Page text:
So, let’s get onto the main show here. What this particular machine was intended for… GAMESSSS…
Now, as you might expect, the games library for the Archimedes range is somewhat restricted compared to it’s rivals, especially games designed for the A3010 hardware, which is technically not far off the Amiga 1200. But given the Archimedes range had been going for 6 odd years by this point, there’s still a reasonable collection to choose from. Some are Amiga ports, some are unique to the system. Here are some of the best;
So I guess there’s little left to say about this fine machine. Like so many, it could have been so much more than it was, but like so many, it was slightly mis-placed, a little too expensive and just too optimistic for it’s own good.
The A3010 was followed by the A7000 in 1995, which I also have in my collection, and is the last of the Archimedes series, although this machine was much more like the RISC PCs Acorn launched as a successor to the Archimedes range in 1994. So in that context, I feel it warrants it’s own review. In the mean time, feel free to check out my inspection of it from the other week.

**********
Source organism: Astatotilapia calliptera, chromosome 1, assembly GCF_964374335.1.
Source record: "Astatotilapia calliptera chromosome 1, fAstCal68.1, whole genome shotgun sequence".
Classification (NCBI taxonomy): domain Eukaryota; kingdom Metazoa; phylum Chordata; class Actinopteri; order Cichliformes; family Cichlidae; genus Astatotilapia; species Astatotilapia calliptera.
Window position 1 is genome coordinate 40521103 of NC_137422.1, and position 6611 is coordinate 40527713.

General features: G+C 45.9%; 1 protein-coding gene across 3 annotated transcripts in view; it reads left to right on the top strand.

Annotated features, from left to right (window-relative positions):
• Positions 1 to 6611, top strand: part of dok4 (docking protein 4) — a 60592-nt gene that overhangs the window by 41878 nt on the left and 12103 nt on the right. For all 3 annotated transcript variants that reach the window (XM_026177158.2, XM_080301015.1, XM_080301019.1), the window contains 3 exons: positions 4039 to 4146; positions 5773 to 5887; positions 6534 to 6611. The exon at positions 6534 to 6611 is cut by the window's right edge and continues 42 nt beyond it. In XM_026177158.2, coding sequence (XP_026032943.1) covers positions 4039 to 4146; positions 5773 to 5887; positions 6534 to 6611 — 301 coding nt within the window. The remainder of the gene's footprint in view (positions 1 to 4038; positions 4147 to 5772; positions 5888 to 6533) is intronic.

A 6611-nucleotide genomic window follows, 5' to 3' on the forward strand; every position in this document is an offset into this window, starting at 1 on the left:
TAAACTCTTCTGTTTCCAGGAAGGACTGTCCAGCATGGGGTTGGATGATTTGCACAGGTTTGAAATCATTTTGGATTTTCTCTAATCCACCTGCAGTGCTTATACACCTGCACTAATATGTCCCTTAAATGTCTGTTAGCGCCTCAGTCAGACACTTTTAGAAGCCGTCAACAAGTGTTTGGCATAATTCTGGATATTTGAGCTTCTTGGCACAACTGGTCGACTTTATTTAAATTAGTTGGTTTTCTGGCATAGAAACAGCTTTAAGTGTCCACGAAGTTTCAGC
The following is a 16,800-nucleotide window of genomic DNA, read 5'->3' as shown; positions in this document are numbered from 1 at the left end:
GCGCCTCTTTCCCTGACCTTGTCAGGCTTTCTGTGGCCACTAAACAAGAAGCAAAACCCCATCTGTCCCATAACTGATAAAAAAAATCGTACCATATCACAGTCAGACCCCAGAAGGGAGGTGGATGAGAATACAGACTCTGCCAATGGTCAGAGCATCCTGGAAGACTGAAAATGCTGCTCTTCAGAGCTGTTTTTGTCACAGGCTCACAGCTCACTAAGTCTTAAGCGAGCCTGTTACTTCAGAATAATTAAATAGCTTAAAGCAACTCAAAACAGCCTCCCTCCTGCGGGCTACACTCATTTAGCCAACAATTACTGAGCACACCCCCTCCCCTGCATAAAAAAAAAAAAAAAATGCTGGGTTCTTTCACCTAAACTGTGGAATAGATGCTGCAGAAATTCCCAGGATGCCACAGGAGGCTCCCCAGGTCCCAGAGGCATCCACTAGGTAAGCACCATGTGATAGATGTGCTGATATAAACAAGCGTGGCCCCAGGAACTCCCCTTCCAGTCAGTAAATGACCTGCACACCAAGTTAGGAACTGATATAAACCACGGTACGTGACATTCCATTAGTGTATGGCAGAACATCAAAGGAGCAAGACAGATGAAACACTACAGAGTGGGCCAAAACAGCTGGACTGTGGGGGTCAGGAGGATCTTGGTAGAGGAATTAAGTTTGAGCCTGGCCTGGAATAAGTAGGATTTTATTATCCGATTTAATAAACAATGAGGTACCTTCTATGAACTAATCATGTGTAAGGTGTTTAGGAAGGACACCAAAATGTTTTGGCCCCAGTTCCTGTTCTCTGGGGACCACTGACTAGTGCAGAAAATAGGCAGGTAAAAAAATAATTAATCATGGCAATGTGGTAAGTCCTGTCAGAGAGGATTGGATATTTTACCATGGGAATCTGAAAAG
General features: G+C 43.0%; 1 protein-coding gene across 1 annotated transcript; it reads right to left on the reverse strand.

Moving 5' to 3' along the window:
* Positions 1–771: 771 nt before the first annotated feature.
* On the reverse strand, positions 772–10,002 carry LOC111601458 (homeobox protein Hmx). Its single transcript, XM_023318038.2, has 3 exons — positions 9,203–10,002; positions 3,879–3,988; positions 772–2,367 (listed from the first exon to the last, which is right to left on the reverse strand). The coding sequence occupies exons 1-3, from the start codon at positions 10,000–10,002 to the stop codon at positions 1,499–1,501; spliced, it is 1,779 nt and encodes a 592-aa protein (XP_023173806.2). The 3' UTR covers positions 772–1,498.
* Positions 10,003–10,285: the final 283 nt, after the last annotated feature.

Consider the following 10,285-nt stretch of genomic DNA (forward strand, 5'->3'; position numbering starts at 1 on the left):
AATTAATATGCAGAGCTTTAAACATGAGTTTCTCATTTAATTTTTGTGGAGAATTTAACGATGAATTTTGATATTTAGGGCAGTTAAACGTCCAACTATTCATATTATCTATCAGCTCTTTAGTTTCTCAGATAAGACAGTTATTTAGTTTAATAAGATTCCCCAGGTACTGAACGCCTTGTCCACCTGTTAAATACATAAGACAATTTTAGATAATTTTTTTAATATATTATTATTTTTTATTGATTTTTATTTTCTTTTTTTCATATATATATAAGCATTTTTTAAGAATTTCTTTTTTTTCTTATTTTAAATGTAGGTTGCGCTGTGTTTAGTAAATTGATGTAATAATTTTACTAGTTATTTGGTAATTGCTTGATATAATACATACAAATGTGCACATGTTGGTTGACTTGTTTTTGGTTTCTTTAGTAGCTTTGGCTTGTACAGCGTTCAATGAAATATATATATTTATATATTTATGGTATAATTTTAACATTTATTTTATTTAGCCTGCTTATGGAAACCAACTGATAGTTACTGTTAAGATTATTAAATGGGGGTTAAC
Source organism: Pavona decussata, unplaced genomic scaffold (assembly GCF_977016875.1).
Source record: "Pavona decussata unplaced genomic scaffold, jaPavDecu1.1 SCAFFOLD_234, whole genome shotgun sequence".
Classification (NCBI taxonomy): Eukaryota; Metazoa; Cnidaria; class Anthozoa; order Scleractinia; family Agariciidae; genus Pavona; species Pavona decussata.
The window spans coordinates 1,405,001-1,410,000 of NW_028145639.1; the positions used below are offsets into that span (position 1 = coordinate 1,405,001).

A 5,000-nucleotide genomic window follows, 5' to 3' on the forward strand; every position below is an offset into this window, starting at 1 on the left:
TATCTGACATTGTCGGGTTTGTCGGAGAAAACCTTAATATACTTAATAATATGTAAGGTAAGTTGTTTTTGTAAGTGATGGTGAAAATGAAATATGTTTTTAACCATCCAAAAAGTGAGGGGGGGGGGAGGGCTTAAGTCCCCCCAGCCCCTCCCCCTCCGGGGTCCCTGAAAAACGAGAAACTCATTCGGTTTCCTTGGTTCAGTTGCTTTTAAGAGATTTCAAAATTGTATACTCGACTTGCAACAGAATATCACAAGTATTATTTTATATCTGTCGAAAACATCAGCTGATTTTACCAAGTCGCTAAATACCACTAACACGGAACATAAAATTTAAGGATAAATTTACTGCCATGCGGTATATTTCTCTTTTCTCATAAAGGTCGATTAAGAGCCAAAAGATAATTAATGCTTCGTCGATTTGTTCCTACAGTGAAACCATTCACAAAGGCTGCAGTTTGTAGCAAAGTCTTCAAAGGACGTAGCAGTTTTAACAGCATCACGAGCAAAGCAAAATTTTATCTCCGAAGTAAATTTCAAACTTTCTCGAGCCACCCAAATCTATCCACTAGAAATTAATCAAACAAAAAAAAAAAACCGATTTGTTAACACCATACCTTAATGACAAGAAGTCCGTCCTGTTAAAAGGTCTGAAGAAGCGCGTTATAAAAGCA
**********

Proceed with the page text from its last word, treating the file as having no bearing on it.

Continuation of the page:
So, the Archimedes range on the whole did reasonably well. It kept the flag flying in the education market and it’s RISC performance helped it gain traction in the business world. It’s just a shame that the A3010 was a little too late for the home market. I think we can all agree however, that the true legacy for this machine, and Acorn in general is not only that they gave countless British children the opportunity to learn computing and programming, but also the amazing ARM processor. As an original subsidiary of Acorn, it continues to this day as one of the most dominant micro processor designers in the world. And as legacies go, that’s quite a good one to lay claim to.